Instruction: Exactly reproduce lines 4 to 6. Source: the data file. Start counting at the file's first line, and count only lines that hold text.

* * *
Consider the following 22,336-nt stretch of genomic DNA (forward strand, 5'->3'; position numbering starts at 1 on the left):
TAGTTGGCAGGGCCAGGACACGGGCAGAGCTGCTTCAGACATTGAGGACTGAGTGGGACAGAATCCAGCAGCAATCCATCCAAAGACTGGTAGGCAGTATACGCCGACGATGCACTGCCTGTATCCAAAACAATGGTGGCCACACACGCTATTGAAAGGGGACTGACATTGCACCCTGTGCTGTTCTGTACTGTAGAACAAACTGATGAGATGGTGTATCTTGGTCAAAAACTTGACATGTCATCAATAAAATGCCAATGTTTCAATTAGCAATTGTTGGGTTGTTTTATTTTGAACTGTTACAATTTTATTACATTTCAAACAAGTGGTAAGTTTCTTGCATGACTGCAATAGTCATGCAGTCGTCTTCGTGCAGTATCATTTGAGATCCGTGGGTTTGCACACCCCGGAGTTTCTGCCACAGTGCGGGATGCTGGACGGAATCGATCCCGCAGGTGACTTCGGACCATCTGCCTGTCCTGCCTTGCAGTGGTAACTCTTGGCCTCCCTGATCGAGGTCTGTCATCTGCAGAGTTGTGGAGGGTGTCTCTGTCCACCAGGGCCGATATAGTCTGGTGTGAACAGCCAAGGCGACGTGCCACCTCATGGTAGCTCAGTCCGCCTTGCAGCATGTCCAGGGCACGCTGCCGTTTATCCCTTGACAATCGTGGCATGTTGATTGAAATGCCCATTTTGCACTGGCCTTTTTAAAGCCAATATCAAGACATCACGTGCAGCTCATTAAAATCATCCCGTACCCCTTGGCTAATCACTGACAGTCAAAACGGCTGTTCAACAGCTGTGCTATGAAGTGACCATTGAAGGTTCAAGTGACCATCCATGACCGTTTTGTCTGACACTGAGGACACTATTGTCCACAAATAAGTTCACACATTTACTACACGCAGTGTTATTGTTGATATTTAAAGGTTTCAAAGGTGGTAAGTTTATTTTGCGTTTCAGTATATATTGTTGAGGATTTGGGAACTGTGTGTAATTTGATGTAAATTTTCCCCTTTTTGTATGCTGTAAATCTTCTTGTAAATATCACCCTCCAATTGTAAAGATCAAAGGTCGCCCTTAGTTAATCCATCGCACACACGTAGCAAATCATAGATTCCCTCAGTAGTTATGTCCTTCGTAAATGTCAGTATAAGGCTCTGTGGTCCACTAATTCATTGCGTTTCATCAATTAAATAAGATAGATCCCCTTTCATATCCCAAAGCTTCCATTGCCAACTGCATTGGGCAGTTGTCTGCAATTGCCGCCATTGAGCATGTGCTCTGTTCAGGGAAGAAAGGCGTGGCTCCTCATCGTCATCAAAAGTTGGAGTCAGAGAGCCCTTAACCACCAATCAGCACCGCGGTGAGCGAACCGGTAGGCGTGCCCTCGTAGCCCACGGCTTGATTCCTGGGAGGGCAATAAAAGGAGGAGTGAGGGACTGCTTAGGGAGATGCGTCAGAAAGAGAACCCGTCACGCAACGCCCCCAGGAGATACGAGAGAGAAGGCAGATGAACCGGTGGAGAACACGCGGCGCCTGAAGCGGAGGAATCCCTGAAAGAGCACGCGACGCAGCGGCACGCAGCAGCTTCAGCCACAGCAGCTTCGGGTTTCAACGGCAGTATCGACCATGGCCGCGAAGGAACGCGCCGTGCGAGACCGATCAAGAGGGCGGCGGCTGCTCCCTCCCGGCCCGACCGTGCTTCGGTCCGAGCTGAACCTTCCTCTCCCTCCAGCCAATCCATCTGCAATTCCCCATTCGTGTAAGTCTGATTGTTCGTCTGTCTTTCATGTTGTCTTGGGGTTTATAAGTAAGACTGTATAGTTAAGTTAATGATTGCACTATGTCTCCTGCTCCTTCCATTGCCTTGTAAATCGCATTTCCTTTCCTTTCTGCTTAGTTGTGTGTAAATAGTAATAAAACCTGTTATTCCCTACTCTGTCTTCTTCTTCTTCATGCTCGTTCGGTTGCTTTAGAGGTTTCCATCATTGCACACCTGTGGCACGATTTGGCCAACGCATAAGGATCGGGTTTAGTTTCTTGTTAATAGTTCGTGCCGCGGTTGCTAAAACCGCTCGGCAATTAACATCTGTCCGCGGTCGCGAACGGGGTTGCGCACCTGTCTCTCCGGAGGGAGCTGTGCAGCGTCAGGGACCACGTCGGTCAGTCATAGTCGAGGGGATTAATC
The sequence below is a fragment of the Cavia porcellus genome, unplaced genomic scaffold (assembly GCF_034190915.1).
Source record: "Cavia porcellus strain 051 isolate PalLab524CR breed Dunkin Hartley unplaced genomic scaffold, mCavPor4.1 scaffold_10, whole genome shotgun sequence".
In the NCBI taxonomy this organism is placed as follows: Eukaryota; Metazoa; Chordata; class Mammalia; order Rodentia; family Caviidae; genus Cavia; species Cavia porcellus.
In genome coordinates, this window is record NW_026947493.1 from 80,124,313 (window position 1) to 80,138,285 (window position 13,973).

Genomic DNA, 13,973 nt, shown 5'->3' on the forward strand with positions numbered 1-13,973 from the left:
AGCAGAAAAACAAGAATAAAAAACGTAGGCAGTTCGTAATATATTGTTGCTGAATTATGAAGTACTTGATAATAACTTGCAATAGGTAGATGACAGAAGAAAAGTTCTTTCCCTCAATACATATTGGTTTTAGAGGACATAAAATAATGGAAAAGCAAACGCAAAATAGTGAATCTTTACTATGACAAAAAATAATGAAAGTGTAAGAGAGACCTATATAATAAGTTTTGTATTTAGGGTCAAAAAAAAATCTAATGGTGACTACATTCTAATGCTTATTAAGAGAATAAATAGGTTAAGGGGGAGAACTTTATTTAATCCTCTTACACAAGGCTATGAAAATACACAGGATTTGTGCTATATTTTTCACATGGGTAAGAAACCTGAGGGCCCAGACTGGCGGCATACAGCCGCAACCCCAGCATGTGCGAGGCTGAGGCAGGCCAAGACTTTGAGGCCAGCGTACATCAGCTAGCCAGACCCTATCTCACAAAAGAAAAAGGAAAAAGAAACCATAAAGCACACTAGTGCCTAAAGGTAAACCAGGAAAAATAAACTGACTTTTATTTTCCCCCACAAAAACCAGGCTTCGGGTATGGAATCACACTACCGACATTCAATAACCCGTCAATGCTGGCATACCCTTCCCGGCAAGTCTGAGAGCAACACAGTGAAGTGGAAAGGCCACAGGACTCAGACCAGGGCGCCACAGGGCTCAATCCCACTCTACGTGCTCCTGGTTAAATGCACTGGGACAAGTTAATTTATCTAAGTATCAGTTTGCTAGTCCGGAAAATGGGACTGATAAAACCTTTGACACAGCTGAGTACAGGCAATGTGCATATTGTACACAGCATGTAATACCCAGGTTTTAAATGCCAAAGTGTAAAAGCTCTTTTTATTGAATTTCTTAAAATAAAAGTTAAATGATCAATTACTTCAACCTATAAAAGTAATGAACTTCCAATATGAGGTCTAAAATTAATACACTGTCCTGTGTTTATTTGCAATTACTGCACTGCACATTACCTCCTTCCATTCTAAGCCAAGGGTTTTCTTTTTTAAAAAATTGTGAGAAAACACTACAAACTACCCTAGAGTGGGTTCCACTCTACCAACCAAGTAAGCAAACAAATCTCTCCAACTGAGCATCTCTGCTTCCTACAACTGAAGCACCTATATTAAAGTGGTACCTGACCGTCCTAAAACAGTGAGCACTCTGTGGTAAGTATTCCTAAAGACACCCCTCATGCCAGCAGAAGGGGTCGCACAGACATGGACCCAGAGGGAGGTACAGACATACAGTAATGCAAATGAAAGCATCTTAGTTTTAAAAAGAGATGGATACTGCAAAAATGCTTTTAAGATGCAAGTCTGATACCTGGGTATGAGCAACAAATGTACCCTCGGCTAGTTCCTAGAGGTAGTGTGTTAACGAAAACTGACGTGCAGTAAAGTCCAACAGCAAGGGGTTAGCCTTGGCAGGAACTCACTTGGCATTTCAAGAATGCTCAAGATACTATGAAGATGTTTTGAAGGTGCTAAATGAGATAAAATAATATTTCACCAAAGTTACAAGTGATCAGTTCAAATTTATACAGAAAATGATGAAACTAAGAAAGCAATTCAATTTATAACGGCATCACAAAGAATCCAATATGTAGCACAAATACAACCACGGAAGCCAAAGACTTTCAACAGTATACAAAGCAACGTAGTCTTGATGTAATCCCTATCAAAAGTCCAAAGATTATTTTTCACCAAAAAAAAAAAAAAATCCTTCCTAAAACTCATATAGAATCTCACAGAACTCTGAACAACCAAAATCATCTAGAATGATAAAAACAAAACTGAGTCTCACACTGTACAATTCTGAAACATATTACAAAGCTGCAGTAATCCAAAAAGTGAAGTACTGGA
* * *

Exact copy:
Source record: "Cavia porcellus strain 051 isolate PalLab524CR breed Dunkin Hartley unplaced genomic scaffold, mCavPor4.1 scaffold_10, whole genome shotgun sequence".
In the NCBI taxonomy this organism is placed as follows: Eukaryota; Metazoa; Chordata; class Mammalia; order Rodentia; family Caviidae; genus Cavia; species Cavia porcellus.
In genome coordinates, this window is record NW_026947493.1 from 80,124,313 (window position 1) to 80,138,285 (window position 13,973).